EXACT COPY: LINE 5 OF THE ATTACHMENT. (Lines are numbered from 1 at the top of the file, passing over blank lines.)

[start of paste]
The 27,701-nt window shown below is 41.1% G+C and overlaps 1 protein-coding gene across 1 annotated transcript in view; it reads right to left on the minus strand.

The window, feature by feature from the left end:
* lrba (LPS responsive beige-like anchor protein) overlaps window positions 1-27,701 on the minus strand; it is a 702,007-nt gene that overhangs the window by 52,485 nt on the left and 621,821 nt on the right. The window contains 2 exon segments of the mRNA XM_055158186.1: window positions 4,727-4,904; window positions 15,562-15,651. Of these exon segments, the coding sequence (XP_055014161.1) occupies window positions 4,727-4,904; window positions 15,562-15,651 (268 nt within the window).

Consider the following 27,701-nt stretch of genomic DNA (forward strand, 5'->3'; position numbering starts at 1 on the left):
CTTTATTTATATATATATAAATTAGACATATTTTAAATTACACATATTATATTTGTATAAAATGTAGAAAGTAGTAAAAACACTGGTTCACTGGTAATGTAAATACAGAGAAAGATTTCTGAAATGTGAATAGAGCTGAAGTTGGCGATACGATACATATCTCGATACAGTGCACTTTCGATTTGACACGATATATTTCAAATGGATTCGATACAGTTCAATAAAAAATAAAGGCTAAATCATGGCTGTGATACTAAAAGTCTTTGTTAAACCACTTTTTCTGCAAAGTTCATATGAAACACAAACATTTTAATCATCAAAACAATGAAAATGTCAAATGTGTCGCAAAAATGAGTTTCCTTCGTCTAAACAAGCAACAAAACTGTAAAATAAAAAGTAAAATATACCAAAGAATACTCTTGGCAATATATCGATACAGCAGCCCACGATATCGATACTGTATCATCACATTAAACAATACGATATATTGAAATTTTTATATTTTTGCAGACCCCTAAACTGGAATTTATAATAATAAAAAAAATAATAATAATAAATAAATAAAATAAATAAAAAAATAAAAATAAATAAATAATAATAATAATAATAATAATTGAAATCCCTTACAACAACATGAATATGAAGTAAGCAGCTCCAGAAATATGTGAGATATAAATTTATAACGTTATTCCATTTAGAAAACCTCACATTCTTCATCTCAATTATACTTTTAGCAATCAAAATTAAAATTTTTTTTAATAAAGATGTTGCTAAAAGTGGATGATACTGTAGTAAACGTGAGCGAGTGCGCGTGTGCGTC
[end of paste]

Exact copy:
CTTTATTTATATATATATAAATTAGACATATTTTAAATTACACATATTATATTTGTATAAAATGTAGAAAGTAGTAAAAACACTGGTTCACTGGTAATGTAAATACAGAGAAAGATTTCTGAAATGTGAATAGAGCTGAAGTTGGCGATACGATACATATCTCGATACAGTGCACTTTCGATTTGACACGATATATTTCAAATGGATTCGATACAGTTCAATAAAAAATAAAGGCTAAATCATGGCTGTGATACTAAAAGTCTTTGTTAAACCACTTTTTCTGCAAAGTTCATATGAAACACAAACATTTTAATCATCAAAACAATGAAAATGTCAAATGTGTCGCAAAAATGAGTTTCCTTCGTCTAAACAAGCAACAAAACTGTAAAATAAAAAGTAAAATATACCAAAGAATACTCTTGGCAATATATCGATACAGCAGCCCACGATATCGATACTGTATCATCACATTAAACAATACGATATATTGAAATTTTTATATTTTTGCAGACCCCTAAACTGGAATTTATAATAATAAAAAAAATAATAATAATAAATAAATAAAATAAATAAAAAAATAAAAATAAATAAATAATAATAATAATAATAATAATTGAAATCCCTTACAACAACATGAATATGAAGTAAGCAGCTCCAGAAATATGTGAGATATAAATTTATAACGTTATTCCATTTAGAAAACCTCACATTCTTCATCTCAATTATACTTTTAGCAATCAAAATTAAAATTTTTTTTAATAAAGATGTTGCTAAAAGTGGATGATACTGTAGTAAACGTGAGCGAGTGCGCGTGTGCGTC